LIC asked to pay 75% claim to family of policy holder


Deceased had no fraudulent intentions: consumer forum

Seven years after a man died of lung cancer, the State Consumer Disputes Redressal Commission recently directed Life Insurance Corporation (LIC) to pay ₹14,81,250 — 75% of his policy claim — along with 9% interest since 2012 to his family members.

Late K. Shankar Shetty had two life insurance policies from LIC — Jeevan Tarang and LIC’s Samridhi Plus. The period of policy for Jeevan Tarang was from July 14, 2010 to January 14, 2025, Shetty was paying a half yearly premium for it and was assured a sum of ₹19.75 lakh. The period for the Samridhi Plus policy, meanwhile, was May 24, 2011 to May 24, 2021. Shetty had paid one time premium of ₹2.5 lakh for the same and was assured ₹2.75 lakh.

In September 2011, Shetty complained of cough and breathlessness, and was diagnosed with lung cancer. He succumbed to his illness on February 29, 2012. When the family members wrote to LIC seeking the claim, LIC rejected it and said Shetty had not disclosed to them that he was a diabetes patient, and had undergone a cholecystectomy (removal of gall blader) in 2007.

A Bench of presiding judicial member D.R. Shirasao and member A.K. Zade noted that the family members had filed the complaint under the provisions of Consumer Protection Act, 1986. “It is a beneficial legislation to protect the rights of consumers,” the Bench said. According to them, since Shettty had taken insurance policy from LIC, he was a consumer. After his death, his children, being his legal heirs and beneficiaries, were the consumers.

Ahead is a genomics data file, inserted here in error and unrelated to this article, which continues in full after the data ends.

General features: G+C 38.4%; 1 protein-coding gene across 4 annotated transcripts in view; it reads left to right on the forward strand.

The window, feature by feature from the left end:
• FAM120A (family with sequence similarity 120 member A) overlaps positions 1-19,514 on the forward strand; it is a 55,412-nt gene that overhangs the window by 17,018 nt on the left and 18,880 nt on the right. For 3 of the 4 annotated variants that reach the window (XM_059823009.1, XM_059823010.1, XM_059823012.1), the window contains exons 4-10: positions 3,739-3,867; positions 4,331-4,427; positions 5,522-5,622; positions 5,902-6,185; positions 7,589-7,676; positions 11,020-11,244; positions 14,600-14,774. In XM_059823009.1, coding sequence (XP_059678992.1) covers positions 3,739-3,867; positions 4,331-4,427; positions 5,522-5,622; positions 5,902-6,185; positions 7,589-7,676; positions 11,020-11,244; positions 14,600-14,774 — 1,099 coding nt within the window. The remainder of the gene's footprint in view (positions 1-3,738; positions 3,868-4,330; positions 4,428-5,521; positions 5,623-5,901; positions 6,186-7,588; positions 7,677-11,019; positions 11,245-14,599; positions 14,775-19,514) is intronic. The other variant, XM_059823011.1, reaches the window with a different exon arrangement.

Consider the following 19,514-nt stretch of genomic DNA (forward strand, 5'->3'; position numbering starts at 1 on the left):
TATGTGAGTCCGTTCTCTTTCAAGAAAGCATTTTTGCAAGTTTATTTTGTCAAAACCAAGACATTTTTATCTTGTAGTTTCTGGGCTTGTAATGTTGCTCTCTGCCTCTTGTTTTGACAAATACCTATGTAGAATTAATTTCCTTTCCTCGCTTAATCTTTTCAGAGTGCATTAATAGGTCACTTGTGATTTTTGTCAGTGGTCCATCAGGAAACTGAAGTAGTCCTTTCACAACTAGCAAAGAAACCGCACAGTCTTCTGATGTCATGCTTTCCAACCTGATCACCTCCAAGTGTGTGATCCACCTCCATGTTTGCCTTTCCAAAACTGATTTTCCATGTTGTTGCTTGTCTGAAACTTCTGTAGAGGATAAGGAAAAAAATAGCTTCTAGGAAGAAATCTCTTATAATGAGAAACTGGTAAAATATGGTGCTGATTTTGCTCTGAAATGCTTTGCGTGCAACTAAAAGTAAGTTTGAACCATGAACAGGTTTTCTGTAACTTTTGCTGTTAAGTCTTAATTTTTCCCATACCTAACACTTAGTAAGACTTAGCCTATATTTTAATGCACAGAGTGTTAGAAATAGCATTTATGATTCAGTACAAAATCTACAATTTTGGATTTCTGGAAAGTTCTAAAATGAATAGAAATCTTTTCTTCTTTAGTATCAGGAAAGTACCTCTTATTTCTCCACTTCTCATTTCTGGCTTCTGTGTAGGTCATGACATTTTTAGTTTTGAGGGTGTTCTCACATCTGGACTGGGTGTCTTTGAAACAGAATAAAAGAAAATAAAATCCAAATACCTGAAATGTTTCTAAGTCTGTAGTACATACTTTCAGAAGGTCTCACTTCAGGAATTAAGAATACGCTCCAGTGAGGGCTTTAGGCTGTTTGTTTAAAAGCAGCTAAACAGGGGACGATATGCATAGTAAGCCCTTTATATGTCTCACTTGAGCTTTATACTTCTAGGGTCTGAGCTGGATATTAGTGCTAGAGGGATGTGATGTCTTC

In its 11-page order, the Commission said, “In this case, admittedly death of deceased had taken place due to Lung Cancer. Deceased had no fraudulent intention in suppressing the fact that once upon a time diabetes was detected in him and in the year 2007 he had undergone operation of Cholecystectomy. As both these facts had no relation with the cause of death of deceased, we are of the opinion that only on that ground claim of complainants should not be repudiated by LIC.”

The Commission also said, “At the most, the fault of deceased in not mentioning these facts in the proposal form at the time of taking insurance policy, the claim of the complainants can be allowed on non-standard basis to the extent of 75% of the claim amount.” It said it was of the opinion that LIC has been deficient in providing service to complainants, and that they were entitled to get the amount claimed from LIC on a non-standard basis along with the litigation cost.

The Bench directed the insurance company to pay ₹14,81,250 with 9% interest since September 2012 to Shetty’s family.

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Printable version | Jan 29, 2020 10:25:32 AM |

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